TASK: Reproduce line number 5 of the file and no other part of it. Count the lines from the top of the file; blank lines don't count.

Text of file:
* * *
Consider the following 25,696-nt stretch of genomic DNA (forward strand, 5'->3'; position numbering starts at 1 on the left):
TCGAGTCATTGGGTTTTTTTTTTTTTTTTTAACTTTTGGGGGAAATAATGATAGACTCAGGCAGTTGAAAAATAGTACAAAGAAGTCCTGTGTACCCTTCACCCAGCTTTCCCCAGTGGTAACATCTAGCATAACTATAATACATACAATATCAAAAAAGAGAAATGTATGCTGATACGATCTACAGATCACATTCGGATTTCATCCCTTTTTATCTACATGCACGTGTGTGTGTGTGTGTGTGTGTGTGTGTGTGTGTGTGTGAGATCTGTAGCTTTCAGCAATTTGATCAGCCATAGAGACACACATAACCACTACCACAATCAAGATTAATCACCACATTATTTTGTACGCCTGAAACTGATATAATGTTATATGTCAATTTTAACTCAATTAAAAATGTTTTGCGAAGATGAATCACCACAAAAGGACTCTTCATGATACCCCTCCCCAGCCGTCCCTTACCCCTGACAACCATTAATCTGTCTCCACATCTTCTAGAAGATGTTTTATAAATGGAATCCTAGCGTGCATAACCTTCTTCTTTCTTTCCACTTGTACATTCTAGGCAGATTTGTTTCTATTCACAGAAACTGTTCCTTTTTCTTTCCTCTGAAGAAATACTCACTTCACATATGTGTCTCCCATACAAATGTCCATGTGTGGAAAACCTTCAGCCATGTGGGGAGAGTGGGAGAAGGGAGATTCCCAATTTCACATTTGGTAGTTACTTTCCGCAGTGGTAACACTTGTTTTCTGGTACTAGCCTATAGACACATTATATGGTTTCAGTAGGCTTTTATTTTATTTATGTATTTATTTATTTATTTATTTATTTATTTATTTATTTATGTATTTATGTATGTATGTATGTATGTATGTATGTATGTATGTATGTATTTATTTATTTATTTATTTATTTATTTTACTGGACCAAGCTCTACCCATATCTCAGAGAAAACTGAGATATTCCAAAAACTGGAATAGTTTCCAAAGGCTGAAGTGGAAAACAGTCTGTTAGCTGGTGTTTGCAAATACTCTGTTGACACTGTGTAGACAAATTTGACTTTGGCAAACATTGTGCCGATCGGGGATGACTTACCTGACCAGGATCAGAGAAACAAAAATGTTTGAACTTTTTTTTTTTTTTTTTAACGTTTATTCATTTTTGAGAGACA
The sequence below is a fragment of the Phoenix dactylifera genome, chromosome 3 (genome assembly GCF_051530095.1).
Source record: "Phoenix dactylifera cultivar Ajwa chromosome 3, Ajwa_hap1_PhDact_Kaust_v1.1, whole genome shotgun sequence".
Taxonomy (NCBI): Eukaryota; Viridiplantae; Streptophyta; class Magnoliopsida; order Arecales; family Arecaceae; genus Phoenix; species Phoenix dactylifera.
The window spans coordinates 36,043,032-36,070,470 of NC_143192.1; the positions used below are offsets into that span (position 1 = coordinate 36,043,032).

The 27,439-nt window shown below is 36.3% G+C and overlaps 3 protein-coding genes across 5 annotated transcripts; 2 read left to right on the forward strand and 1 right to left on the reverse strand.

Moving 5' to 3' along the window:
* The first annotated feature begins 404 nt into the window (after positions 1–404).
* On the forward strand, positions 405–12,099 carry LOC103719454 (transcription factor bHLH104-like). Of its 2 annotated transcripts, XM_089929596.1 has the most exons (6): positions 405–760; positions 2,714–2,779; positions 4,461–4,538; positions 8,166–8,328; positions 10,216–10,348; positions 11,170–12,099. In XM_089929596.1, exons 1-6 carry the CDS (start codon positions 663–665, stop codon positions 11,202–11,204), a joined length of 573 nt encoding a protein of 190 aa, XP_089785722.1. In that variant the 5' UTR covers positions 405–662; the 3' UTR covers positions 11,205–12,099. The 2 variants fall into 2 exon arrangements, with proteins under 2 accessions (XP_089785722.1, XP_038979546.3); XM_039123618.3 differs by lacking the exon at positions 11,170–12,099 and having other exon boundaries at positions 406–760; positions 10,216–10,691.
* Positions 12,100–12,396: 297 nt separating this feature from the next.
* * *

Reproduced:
Taxonomy (NCBI): Eukaryota; Viridiplantae; Streptophyta; class Magnoliopsida; order Arecales; family Arecaceae; genus Phoenix; species Phoenix dactylifera.